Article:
Posting to Autocat
On 11/10/2015 7:29 PM, John Gordon Marr wrote:
One thing is certain: they are now relatively incomprehensible and unaffordable (not only to a lowest common denominator of libraries), and they both will eventually become either irrelevant or obsolete (as will our discussions about them and everything else humans create), in which case the “powers that be” can start all over scratching their ultimate “finding tools” in eternally lasting stone (listen– can you hear the salivation for hero-status and profiteering, or is it simply the sound of the inexorable erosion of idolatry?)
I cannot restrain myself from discussing a bit of history. I have studied in some depth a few “catalogs of the future” and one of the most unique that I have seen was one at Princeton University created by Ernest Richardson, who is now considered to be one of the most important librarians of the 20th century.
His catalog of the future was based, naturally, on contemporary technology, and the technology that impressed him in the early 20th century was the linotype machine. (https://en.wikipedia.org/wiki/Linotype_machine) I won’t discuss the technology, except that it created a “line of type” which was something like 100 or so characters. This single “line of type” could then be moved around and re-ordered in various ways. The linotype machine was used extensively, especially in newspapers.
Richardson bought one for the library and decided that a library catalog could be created using this tool. Each catalog “record” would fit into a single “line of type” and, if that line of type began with the author’s last name (main entry) and ended with the call number (subject), you could print out books in author main entry order, or by rearranging the linotype slugs, they could be printed in call number order.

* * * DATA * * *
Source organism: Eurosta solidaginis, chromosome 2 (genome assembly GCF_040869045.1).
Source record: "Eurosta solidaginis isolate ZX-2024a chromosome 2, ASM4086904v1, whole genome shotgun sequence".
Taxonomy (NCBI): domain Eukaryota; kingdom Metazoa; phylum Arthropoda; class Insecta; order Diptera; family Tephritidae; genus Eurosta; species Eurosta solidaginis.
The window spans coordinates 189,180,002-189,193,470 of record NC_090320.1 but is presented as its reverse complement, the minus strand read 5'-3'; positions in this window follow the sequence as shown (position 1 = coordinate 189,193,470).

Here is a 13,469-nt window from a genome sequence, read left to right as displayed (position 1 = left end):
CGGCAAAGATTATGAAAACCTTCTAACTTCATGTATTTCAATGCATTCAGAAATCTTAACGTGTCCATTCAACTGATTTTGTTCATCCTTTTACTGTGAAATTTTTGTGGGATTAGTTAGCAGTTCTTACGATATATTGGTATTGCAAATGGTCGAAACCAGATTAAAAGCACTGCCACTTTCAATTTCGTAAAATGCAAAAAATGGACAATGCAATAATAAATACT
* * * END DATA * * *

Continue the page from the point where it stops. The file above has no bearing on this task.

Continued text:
He did it. One part came out as a “classed list” i.e. in classification number order, in his own, Richardson Classification (see an example volume at https://archive.org/details/classedlistcook00librgoog) and then the hundreds of thousands of “linotype slugs” were re-ordered into author order. (See an example of the alphabetical finding list (by author) https://archive.org/details/alphabeticalfin03librgoog)
Richardson could also publish all kinds of other finding aids and even books with his linotype machine, which he also did.
This had profound effects on Princeton’s cataloging rules. For instance, his unbreakable rule was that the entire record absolutely had to fit into a single line of type, because if it went into two lines, the whole edifice collapsed. Of course, he found professors who “proved” that anything could be described adequately within those limitations(!!). He also mandated no notes, no added entries (reminiscent of RDA’s rule of one!) and other rules as well. (Incidentally, as I studied the catalogs I saw that what he was creating was what we know as “Excel worksheets” except he used physical means. I am sure he would have loved Excel sheets! But that is going astray)
To make a very long story short, his catalog was hated by the faculty and for this (and other reasons) he was forced into retirement. No more work was done on this type of catalog. Nevertheless, Richardson went to Washington DC and began the National Union Catalog, which was one of the greatest bibliographic creations up to its time. For those who may be interested, I wrote an article on this (and other things) at http://libweb5.princeton.edu/visual_materials/pulc/pulc_v_58_n_1.pdf (Don’t blame me for the typos!)
There were a couple of relevant points that I discovered only after I wrote the article, the most amazing is that Richardson’s catalog still fulfills a very important function in the library. In the library’s Conservation Department the plates of Richardson’s catalog that are filled with linotype slugs (all made of lead and very heavy) were serving as weights and presses for the books the conservators worked on! They did a very good job.